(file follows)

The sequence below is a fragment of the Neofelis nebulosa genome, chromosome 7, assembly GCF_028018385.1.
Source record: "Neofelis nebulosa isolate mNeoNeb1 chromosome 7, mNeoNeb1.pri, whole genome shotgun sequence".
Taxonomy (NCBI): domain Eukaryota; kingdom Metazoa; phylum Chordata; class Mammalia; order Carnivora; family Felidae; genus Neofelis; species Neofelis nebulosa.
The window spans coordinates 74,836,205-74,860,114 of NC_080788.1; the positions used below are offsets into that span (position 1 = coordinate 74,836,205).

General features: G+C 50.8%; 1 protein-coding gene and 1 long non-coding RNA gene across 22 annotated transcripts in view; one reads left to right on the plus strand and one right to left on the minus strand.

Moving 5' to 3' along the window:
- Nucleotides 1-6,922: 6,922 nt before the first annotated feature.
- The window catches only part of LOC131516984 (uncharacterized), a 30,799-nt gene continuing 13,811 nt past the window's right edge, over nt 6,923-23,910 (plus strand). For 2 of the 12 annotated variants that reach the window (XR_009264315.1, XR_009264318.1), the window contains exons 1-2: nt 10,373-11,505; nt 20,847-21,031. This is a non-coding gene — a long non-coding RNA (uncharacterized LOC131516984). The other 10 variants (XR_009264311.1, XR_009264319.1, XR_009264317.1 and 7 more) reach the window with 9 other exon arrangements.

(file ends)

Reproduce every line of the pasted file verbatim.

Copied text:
The sequence below is a fragment of the Neofelis nebulosa genome, chromosome 7, assembly GCF_028018385.1.
Source record: "Neofelis nebulosa isolate mNeoNeb1 chromosome 7, mNeoNeb1.pri, whole genome shotgun sequence".
Taxonomy (NCBI): domain Eukaryota; kingdom Metazoa; phylum Chordata; class Mammalia; order Carnivora; family Felidae; genus Neofelis; species Neofelis nebulosa.
The window spans coordinates 74,836,205-74,860,114 of NC_080788.1; the positions used below are offsets into that span (position 1 = coordinate 74,836,205).

General features: G+C 50.8%; 1 protein-coding gene and 1 long non-coding RNA gene across 22 annotated transcripts in view; one reads left to right on the plus strand and one right to left on the minus strand.

Moving 5' to 3' along the window:
- Nucleotides 1-6,922: 6,922 nt before the first annotated feature.
- The window catches only part of LOC131516984 (uncharacterized), a 30,799-nt gene continuing 13,811 nt past the window's right edge, over nt 6,923-23,910 (plus strand). For 2 of the 12 annotated variants that reach the window (XR_009264315.1, XR_009264318.1), the window contains exons 1-2: nt 10,373-11,505; nt 20,847-21,031. This is a non-coding gene — a long non-coding RNA (uncharacterized LOC131516984). The other 10 variants (XR_009264311.1, XR_009264319.1, XR_009264317.1 and 7 more) reach the window with 9 other exon arrangements.